Sustraction - The final

The start of the process that lead to this final was covered in my last skill builder post .

I am chasing the dream of building an "acordeon lamp". which has placed me in the big challenge of sculpting abstract figures and translating them into the real world.

This handicap of mine of being unable to imagine what I can't touch and see in the real world has meant that I have made various prototypes, and it seems like I will continue on this road until I figure out scale and functionality of my final project

Before I moved into the new shape (last in the row above) I had to actually do some hand wood work to open the slot for the arms because I really needed to see the way the whole arrangement looked together, since trying it out just with the cardboard arms was not giving me the feel of my piece.

Once I had the idea of the whole piece I went ahead and design what would be the shape of my final piece.

Yet I tried it towards the main part of the lamp and in scale it does not look proper. This means that now I need to divide my process in two:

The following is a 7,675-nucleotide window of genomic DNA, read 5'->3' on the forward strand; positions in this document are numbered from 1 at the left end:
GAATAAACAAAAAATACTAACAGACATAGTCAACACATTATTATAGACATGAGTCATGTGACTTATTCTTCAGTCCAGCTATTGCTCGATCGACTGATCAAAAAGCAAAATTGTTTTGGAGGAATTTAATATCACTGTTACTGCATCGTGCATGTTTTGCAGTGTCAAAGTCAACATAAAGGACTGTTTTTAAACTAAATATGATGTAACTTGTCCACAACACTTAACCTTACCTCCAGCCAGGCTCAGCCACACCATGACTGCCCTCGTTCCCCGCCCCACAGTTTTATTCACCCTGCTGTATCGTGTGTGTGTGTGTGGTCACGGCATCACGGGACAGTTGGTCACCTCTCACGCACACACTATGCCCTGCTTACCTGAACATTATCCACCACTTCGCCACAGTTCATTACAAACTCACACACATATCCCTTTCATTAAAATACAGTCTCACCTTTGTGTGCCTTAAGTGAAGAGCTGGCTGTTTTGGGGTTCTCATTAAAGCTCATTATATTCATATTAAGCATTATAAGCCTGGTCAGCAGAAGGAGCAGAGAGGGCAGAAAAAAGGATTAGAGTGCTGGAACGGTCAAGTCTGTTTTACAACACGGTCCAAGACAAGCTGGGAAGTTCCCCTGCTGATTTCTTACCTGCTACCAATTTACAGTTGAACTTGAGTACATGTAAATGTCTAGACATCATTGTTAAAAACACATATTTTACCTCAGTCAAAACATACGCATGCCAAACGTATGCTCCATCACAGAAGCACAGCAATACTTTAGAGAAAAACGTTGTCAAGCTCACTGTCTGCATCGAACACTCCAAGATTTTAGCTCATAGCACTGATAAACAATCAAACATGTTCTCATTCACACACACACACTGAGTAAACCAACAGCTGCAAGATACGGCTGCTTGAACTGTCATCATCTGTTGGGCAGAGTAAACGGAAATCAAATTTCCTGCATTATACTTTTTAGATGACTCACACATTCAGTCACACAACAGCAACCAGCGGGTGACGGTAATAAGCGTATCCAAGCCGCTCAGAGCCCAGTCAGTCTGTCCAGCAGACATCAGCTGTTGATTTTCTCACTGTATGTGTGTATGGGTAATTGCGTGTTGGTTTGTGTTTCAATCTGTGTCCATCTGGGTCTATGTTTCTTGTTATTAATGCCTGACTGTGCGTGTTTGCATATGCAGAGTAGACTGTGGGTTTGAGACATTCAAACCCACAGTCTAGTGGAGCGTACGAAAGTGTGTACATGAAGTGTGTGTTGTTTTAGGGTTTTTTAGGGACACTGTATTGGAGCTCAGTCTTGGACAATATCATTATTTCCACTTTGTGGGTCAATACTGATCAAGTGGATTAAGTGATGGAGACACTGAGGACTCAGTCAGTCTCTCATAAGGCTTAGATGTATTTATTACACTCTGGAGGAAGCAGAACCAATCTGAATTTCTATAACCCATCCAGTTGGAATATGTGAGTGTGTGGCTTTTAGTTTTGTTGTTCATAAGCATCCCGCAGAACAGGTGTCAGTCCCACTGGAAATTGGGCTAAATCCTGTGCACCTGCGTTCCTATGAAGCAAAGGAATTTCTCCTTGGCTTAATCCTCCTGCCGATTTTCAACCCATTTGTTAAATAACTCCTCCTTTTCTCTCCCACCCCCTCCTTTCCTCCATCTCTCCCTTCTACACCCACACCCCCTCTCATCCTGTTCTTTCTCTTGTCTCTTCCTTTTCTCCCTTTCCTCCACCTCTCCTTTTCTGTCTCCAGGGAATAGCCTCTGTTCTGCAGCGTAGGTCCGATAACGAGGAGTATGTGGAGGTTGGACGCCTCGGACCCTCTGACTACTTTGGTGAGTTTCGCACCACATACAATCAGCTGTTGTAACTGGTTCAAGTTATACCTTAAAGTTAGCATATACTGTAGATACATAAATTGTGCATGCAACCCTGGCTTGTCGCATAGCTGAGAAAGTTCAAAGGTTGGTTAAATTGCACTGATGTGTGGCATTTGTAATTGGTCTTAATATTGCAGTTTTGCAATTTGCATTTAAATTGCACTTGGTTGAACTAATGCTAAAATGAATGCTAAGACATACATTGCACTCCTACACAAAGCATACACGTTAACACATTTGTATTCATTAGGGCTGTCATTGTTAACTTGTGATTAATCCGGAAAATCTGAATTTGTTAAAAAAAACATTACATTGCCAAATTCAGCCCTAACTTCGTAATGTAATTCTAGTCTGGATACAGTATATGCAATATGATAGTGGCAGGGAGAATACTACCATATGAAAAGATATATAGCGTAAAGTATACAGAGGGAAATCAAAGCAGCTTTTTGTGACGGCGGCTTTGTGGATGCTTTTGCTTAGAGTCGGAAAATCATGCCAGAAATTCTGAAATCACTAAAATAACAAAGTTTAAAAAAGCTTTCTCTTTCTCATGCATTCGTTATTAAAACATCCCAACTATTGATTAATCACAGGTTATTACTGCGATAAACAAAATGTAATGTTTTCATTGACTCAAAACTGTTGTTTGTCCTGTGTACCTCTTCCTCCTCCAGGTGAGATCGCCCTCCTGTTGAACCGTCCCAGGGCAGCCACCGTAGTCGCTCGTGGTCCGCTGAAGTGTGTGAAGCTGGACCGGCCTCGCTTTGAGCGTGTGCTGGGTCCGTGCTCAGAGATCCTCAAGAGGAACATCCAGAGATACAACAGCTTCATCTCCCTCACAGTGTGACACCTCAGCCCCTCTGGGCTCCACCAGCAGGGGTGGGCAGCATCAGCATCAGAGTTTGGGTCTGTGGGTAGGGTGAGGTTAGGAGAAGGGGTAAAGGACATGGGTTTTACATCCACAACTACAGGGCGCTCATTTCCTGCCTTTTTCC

A) Re-design the dimensions of the main piece and the arms to fit the scale of the bulb

B) Re-imagine the production process and materials so I can get it right from a bigger piece.


This is subtraction final but not the final step in this project.

Last Skill Builder - The 4 Axis Mill with an interesting shape

So this happened in class and YES I got hooked too. And YES I wanted to play with it but. no, my project didn´t allow for it.

Since time constrains made me start working on my final project I had to use vector works to start prototyping my main piece for my final, which is hopefully going to be a telescopic desk lamp.

Samuel Chan lamps

Samuel Chan lamps

Aspiring to do this like almost any other project has proven to be INCREDIBLY hard. So from prototyping the first cardboard model all the way into designing the vector works and finally cutting the first model I have been redesigning the lamp.

After I had the proof of concept on cardboard I went ahead and designed the main part. It was around 4 hours of pulling and pushing shapes on vector works. Trying to find the way of making them allign perfectly, how to cut them, measure them in real life and then translate them into the 3D model. As you can see (from the struggle shown in this following video) dealing with Vector Works was an interesting challenge